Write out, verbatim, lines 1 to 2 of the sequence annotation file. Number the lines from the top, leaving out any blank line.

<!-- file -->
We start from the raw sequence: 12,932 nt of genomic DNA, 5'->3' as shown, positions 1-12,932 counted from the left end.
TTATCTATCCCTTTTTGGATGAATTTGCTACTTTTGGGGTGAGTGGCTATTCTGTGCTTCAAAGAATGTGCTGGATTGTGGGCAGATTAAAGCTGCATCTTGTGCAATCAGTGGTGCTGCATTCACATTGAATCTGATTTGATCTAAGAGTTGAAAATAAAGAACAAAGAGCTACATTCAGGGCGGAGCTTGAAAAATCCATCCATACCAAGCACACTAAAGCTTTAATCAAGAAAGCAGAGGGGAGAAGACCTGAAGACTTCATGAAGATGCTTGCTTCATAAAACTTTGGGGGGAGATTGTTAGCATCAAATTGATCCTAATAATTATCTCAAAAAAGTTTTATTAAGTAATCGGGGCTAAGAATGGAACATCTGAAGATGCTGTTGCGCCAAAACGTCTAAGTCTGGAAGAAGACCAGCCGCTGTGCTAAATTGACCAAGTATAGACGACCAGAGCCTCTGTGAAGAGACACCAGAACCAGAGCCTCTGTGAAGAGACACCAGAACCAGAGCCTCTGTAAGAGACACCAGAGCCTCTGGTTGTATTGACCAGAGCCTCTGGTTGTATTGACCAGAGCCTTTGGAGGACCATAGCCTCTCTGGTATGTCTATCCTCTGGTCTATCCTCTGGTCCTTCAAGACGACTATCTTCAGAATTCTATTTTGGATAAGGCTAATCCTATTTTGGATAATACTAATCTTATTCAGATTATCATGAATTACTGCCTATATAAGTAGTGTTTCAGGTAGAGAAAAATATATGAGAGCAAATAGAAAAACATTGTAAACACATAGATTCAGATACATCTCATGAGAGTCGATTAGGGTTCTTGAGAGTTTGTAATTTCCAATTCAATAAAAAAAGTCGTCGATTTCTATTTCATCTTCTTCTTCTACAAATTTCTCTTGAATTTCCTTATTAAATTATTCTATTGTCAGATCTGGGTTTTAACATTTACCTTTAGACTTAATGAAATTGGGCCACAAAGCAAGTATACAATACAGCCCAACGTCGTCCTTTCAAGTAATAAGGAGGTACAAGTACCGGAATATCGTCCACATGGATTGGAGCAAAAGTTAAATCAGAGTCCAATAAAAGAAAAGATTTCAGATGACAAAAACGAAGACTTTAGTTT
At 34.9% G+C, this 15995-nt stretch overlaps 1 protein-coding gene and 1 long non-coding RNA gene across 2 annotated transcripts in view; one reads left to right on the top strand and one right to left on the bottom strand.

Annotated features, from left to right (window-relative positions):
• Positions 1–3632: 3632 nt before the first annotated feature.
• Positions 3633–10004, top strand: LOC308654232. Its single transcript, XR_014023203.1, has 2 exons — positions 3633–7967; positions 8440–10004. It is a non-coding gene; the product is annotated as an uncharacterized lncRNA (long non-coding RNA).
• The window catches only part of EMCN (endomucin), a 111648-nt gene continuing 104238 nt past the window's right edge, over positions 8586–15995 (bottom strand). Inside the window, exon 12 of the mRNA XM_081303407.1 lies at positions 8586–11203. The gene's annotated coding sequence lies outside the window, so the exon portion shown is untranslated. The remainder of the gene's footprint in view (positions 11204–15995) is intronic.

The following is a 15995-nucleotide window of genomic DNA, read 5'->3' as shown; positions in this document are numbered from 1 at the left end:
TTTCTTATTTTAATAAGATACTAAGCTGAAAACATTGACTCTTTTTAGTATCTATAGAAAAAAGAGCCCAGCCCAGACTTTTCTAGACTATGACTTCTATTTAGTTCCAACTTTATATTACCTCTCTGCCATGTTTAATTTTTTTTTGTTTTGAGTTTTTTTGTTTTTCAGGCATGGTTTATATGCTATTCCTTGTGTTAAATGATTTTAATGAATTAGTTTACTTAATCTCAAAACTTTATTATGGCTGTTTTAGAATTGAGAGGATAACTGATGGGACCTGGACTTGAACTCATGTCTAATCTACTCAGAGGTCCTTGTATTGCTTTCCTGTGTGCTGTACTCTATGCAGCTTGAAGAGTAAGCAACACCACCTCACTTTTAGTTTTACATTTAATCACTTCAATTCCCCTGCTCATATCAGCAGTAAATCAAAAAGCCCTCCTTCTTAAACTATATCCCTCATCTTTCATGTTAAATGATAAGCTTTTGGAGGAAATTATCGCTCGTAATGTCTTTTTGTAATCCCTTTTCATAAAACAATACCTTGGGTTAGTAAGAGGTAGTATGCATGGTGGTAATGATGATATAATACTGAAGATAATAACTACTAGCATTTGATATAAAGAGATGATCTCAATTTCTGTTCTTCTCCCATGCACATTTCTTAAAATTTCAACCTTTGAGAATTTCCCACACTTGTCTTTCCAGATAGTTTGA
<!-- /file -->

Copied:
We start from the raw sequence: 12,932 nt of genomic DNA, 5'->3' as shown, positions 1-12,932 counted from the left end.
TTATCTATCCCTTTTTGGATGAATTTGCTACTTTTGGGGTGAGTGGCTATTCTGTGCTTCAAAGAATGTGCTGGATTGTGGGCAGATTAAAGCTGCATCTTGTGCAATCAGTGGTGCTGCATTCACATTGAATCTGATTTGATCTAAGAGTTGAAAATAAAGAACAAAGAGCTACATTCAGGGCGGAGCTTGAAAAATCCATCCATACCAAGCACACTAAAGCTTTAATCAAGAAAGCAGAGGGGAGAAGACCTGAAGACTTCATGAAGATGCTTGCTTCATAAAACTTTGGGGGGAGATTGTTAGCATCAAATTGATCCTAATAATTATCTCAAAAAAGTTTTATTAAGTAATCGGGGCTAAGAATGGAACATCTGAAGATGCTGTTGCGCCAAAACGTCTAAGTCTGGAAGAAGACCAGCCGCTGTGCTAAATTGACCAAGTATAGACGACCAGAGCCTCTGTGAAGAGACACCAGAACCAGAGCCTCTGTGAAGAGACACCAGAACCAGAGCCTCTGTAAGAGACACCAGAGCCTCTGGTTGTATTGACCAGAGCCTCTGGTTGTATTGACCAGAGCCTTTGGAGGACCATAGCCTCTCTGGTATGTCTATCCTCTGGTCTATCCTCTGGTCCTTCAAGACGACTATCTTCAGAATTCTATTTTGGATAAGGCTAATCCTATTTTGGATAATACTAATCTTATTCAGATTATCATGAATTACTGCCTATATAAGTAGTGTTTCAGGTAGAGAAAAATATATGAGAGCAAATAGAAAAACATTGTAAACACATAGATTCAGATACATCTCATGAGAGTCGATTAGGGTTCTTGAGAGTTTGTAATTTCCAATTCAATAAAAAAAGTCGTCGATTTCTATTTCATCTTCTTCTTCTACAAATTTCTCTTGAATTTCCTTATTAAATTATTCTATTGTCAGATCTGGGTTTTAACATTTACCTTTAGACTTAATGAAATTGGGCCACAAAGCAAGTATACAATACAGCCCAACGTCGTCCTTTCAAGTAATAAGGAGGTACAAGTACCGGAATATCGTCCACATGGATTGGAGCAAAAGTTAAATCAGAGTCCAATAAAAGAAAAGATTTCAGATGACAAAAACGAAGACTTTAGTTT